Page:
From: "N.P.BARON [CREES]" <BARONNP@xxxxxxxxxxxxxx>
Date: Thu, 2 May 1996 12:41:47 GMT
Dear Quetzil and Malcolm
Please excuse my lack of understanding, and my persistence, but could
I ask you to clarify one point from your postings on the 'actual
past'. I am a historian, this particularly intrigues me, and,
believe it, for my discipline this is *the* central question - and
problem - about Foucault (who was, after all, first and foremost, a
I originally wrote of a difference between the past, and the meaning
of the past. Then I said that Foucault did believe in the reality of
the past, and implicit in many of his writings was a fairly
traditional Marxist assumption of historical change, but that he was
simply not concerned with investigating the causal relation between
the extra-discursive and discourse. To note its tactical effects but
not its causes. Fine. Nevertheless, to understand the contextual
situation of discourse, and the strategies it deploys, surely you
have to posit a 'reality' - i.e. real political actors - in whose
interest discourse operates. I think Foucault does, and he does not
merely assume a 'reality' (ontology) but also quite often makes do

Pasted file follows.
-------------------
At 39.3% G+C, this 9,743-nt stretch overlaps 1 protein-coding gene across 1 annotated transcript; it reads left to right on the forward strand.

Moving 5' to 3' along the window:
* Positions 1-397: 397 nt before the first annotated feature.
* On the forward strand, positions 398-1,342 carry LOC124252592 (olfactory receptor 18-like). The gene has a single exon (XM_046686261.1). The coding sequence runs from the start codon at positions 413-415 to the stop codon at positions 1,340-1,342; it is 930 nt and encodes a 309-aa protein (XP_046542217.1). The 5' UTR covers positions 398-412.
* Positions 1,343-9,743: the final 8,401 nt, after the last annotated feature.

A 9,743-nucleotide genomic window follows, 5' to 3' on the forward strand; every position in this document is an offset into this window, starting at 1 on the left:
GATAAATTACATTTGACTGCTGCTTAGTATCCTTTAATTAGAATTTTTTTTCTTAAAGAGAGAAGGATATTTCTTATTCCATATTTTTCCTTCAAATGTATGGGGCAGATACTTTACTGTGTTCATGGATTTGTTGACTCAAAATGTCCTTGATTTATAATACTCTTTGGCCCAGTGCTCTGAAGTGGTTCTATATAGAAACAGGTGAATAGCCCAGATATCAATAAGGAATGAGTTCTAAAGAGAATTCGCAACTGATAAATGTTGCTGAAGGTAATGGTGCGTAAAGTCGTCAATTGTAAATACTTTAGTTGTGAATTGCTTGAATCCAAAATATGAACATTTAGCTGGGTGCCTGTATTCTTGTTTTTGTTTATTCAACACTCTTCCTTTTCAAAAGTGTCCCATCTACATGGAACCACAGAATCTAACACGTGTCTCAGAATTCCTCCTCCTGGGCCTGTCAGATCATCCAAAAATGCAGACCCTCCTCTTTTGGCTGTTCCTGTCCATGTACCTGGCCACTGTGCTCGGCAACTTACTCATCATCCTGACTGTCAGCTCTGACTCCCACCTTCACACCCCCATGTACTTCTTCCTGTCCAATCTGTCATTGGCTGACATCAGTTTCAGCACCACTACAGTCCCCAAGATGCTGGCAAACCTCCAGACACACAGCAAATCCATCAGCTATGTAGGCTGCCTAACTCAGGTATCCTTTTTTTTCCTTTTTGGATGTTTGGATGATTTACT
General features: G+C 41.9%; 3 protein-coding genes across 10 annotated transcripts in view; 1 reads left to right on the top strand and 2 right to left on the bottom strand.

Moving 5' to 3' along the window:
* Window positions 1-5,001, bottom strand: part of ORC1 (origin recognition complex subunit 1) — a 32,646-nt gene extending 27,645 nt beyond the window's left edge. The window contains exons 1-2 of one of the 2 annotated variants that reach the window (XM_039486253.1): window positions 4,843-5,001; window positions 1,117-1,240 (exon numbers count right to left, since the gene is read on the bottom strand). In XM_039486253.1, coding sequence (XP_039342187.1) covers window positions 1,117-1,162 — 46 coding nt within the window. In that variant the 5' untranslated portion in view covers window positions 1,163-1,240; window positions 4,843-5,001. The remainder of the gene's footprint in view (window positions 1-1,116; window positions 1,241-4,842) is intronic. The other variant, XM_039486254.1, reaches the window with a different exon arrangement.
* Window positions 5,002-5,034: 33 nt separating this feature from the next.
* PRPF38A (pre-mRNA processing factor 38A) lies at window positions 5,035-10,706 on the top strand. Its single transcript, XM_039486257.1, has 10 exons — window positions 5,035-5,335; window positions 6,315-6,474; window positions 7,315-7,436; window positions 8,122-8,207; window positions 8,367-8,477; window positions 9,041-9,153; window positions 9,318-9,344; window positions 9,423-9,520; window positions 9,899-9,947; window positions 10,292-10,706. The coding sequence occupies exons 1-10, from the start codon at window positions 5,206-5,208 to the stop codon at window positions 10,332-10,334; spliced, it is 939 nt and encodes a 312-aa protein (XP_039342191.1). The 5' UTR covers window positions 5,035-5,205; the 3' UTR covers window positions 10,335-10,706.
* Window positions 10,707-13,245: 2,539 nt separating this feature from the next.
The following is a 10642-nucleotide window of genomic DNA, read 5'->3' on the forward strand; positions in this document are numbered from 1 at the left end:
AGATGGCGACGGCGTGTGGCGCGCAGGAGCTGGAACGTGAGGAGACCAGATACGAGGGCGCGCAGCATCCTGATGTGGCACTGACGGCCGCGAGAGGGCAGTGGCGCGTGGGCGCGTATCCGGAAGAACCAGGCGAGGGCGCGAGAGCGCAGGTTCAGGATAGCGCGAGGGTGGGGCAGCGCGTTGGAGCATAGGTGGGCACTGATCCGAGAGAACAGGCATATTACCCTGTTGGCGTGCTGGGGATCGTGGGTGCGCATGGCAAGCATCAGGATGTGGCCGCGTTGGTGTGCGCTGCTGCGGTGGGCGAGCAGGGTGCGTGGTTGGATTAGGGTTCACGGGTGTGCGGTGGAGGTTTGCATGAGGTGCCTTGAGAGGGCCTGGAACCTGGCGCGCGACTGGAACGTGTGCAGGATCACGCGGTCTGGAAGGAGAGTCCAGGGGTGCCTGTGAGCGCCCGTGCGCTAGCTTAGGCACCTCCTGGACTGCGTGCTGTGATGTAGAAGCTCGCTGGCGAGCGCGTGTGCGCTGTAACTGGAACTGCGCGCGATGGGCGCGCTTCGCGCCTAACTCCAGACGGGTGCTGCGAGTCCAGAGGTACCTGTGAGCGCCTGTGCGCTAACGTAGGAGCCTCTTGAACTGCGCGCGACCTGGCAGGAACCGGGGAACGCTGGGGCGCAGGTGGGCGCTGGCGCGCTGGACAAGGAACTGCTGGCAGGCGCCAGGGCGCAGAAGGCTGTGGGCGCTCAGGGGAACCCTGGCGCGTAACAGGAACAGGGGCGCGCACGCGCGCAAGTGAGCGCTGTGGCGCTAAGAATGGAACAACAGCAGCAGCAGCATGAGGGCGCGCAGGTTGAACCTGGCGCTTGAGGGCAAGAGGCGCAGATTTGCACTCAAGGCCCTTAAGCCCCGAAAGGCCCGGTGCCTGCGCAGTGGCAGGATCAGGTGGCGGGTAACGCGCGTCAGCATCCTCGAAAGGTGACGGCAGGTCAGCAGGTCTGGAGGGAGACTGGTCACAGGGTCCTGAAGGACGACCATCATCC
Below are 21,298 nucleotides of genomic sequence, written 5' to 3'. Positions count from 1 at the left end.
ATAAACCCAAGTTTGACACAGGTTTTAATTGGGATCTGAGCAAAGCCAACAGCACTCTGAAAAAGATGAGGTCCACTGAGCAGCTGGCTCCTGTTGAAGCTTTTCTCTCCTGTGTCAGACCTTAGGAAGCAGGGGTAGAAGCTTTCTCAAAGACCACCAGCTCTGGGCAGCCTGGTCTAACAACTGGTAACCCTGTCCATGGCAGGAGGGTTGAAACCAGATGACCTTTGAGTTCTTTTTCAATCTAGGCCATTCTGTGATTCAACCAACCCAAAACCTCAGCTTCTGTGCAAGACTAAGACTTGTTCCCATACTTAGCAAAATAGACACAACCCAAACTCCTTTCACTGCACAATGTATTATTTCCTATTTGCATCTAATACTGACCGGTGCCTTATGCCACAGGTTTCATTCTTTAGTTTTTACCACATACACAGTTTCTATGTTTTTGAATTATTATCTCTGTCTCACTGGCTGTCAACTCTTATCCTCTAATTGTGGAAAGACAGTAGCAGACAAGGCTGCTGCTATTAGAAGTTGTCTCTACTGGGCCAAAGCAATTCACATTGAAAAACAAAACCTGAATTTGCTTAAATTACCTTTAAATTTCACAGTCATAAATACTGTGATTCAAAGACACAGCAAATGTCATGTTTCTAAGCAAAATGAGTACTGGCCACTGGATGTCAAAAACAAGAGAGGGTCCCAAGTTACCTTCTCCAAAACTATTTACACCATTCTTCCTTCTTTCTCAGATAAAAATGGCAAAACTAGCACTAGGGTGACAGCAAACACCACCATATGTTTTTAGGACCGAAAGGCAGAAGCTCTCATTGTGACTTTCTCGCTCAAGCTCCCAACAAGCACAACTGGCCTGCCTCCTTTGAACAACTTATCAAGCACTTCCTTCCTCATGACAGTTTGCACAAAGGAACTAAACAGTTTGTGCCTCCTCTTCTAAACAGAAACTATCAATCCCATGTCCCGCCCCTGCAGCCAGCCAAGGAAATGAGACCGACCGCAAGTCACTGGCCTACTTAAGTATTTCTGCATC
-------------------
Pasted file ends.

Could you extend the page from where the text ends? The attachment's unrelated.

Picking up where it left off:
with some pretty casual epistemology (i.e. he takes for granted the
nature of the 'interests' for whose benefit discourses of 'health'
etc. were established [see Politics of Health etc. in
And though I have a strong feeling you both disagree vehemently, I can
only see corroboration in the citations and arguments that Malcolm
employs, and a failure to respond to my points on the part of Quetzil:
Judith Butler: "Surely there must be some kind of necessity that
accompanies these primary and irrefutable experiences. And surely
there is. But their irrefutability in no way implies what it might
mean [please note] to affirm them and through what discursive means.
Moreover, why is it that what is constructed is understood as an
artificial and dispensible character?"
Does this not distinguish between 'fact' of reality and its 'meaning'?
Secondly, I get the following:
"Thus, to postulate an actual past is a discursive act articulated
towards and within the present set of discursive regularities - and
thus acquires whatever meaning it acquires not from its nominal
object (the past) but from its function within a discursive regime.
When one wants to understand the function and tactical efficacy of a
given history, the reality or unreality of its object is totally